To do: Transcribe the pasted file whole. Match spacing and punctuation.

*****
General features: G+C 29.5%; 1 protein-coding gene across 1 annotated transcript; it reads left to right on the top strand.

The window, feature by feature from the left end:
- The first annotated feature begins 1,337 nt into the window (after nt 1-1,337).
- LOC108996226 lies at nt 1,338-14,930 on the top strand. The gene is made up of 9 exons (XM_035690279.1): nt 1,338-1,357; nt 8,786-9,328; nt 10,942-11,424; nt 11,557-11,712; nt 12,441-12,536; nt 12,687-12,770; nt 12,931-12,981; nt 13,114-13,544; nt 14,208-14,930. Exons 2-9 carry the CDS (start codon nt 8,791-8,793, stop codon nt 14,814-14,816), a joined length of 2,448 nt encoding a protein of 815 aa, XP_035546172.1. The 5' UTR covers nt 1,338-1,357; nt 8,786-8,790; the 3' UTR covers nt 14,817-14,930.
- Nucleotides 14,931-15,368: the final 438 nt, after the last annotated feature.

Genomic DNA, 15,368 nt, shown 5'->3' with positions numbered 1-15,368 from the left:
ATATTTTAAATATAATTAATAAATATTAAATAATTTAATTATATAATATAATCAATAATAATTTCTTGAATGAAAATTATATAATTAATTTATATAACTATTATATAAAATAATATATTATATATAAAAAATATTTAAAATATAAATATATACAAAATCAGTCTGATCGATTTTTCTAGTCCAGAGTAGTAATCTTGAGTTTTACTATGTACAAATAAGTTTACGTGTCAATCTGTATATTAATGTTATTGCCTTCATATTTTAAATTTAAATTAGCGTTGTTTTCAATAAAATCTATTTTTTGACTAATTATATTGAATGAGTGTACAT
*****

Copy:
General features: G+C 29.5%; 1 protein-coding gene across 1 annotated transcript; it reads left to right on the top strand.

The window, feature by feature from the left end:
- The first annotated feature begins 1,337 nt into the window (after nt 1-1,337).
- LOC108996226 lies at nt 1,338-14,930 on the top strand. The gene is made up of 9 exons (XM_035690279.1): nt 1,338-1,357; nt 8,786-9,328; nt 10,942-11,424; nt 11,557-11,712; nt 12,441-12,536; nt 12,687-12,770; nt 12,931-12,981; nt 13,114-13,544; nt 14,208-14,930. Exons 2-9 carry the CDS (start codon nt 8,791-8,793, stop codon nt 14,814-14,816), a joined length of 2,448 nt encoding a protein of 815 aa, XP_035546172.1. The 5' UTR covers nt 1,338-1,357; nt 8,786-8,790; the 3' UTR covers nt 14,817-14,930.
- Nucleotides 14,931-15,368: the final 438 nt, after the last annotated feature.

Genomic DNA, 15,368 nt, shown 5'->3' with positions numbered 1-15,368 from the left:
ATATTTTAAATATAATTAATAAATATTAAATAATTTAATTATATAATATAATCAATAATAATTTCTTGAATGAAAATTATATAATTAATTTATATAACTATTATATAAAATAATATATTATATATAAAAAATATTTAAAATATAAATATATACAAAATCAGTCTGATCGATTTTTCTAGTCCAGAGTAGTAATCTTGAGTTTTACTATGTACAAATAAGTTTACGTGTCAATCTGTATATTAATGTTATTGCCTTCATATTTTAAATTTAAATTAGCGTTGTTTTCAATAAAATCTATTTTTTGACTAATTATATTGAATGAGTGTACAT